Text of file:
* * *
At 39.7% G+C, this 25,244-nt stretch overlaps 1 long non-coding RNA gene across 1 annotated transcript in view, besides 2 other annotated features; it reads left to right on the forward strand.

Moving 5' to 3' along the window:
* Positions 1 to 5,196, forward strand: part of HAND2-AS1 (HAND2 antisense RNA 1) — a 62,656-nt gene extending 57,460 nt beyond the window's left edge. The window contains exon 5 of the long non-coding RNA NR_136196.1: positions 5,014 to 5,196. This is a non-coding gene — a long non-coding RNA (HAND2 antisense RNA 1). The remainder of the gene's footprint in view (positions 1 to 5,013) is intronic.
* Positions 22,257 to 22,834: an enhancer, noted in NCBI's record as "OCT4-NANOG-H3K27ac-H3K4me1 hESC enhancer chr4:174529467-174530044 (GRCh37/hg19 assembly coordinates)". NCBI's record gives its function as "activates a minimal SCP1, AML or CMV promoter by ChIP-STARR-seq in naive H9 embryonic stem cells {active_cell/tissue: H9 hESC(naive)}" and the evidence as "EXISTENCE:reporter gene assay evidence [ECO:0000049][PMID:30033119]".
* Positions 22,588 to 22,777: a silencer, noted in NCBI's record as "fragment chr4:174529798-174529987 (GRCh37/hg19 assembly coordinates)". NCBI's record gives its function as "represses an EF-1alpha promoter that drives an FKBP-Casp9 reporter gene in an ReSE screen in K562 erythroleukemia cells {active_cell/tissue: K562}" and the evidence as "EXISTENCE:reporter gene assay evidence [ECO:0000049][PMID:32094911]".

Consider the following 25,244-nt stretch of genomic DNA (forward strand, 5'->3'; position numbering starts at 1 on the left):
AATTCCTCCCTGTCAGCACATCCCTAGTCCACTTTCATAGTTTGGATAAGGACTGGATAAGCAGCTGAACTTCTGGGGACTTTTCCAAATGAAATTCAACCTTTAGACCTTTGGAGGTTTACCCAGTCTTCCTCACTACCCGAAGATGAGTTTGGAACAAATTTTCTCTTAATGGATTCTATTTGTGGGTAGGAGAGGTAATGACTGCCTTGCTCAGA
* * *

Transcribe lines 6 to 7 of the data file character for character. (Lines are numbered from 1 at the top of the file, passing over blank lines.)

Consider the following 25,244-nt stretch of genomic DNA (forward strand, 5'->3'; position numbering starts at 1 on the left):
AATTCCTCCCTGTCAGCACATCCCTAGTCCACTTTCATAGTTTGGATAAGGACTGGATAAGCAGCTGAACTTCTGGGGACTTTTCCAAATGAAATTCAACCTTTAGACCTTTGGAGGTTTACCCAGTCTTCCTCACTACCCGAAGATGAGTTTGGAACAAATTTTCTCTTAATGGATTCTATTTGTGGGTAGGAGAGGTAATGACTGCCTTGCTCAGA